Sen. Frank Lautenberg, D-N.J., announced today he's retiring  from the U.S. Senate, but that doesn't necessarily mean he's done fundraising.
Lautenberg's campaign committee, which has $182,000 to its name, owed the senator more than $1 million heading into 2013, according to its latest federal campaign finance filing .
The debt stems from money Lautenberg personally loaned his campaign committee during 2002 when he beat  a better-funded Republican, Douglas Forrester.
Had Lautenberg sought another term, he would have likely faced popular Newark, N.J., Mayor Cory Booker  in a Democratic primary.
Early polls  gave Booker a sizable lead, meaning the 89-year-old Lautenberg would need to crank his fundraising machine to its highest level ever — and potentially dump in more of his own cash — to have any chance at retaining his seat. That Lautenberg, even as an incumbent, is hurting for cash doesn't inspire confidence in his chances for re-election.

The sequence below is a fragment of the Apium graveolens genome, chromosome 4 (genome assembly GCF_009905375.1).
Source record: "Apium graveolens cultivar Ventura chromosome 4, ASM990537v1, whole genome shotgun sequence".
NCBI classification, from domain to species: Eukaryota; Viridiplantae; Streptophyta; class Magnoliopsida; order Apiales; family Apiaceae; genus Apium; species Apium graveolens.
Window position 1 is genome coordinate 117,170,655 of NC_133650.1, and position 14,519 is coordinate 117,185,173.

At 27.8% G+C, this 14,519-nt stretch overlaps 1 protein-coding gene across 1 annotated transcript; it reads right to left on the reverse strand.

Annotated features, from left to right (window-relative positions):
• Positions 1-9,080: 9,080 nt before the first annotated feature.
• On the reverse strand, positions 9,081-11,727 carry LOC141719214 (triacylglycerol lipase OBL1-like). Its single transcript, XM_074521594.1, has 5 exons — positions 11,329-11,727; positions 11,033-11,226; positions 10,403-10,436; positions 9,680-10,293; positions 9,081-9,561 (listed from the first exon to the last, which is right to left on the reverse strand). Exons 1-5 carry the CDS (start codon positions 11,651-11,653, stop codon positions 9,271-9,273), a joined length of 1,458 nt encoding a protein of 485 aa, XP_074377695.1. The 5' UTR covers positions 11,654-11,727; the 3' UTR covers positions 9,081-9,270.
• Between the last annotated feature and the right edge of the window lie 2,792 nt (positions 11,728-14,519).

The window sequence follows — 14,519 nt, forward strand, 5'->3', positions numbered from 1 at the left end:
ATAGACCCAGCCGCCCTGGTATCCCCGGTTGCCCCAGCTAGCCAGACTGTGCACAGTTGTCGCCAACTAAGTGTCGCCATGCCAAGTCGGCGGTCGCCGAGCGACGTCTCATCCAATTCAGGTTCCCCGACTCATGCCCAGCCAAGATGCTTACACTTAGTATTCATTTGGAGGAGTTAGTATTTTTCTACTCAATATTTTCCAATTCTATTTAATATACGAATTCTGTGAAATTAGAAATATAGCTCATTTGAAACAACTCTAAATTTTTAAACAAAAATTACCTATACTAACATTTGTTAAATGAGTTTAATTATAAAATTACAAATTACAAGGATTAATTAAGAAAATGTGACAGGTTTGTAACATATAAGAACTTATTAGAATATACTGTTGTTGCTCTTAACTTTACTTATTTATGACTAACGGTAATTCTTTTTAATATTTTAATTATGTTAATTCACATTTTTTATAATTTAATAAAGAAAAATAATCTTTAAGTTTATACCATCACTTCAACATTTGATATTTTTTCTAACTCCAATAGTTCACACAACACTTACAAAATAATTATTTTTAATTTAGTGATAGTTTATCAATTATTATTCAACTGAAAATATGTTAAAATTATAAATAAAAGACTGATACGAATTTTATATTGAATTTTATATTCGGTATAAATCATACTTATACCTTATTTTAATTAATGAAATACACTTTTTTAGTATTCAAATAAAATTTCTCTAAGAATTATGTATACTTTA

Consider that Lautenberg's neighbor in New York state, Democratic Sen. Chuck Schumer, entered 2013 with more than $9.7 million in reserve and no debt.
Lautenberg could forgive the debt. Or the Lautenberg for Senate committee could continue collecting funds, which would be used to pay back its namesake candidate. Lautenberg's current term expires in January 2015, and he says he intends to serve until then.
A candidate committee by law cannot disband until it's settled its debts one way or another, which explains why hundreds of one-time candidates with no plans to re-enter electoral politics still technically operate campaign committees.
Among them are a slew of former presidential candidates, from the recent  — Republicans Newt Gingrich and Rick Santorum — to those from campains of yore , such as Democrats John Edwards and Al Sharpton.
Former Secretary of State Hillary Clinton only terminated her 2008 presidential committee this month  after finally clearing its debts.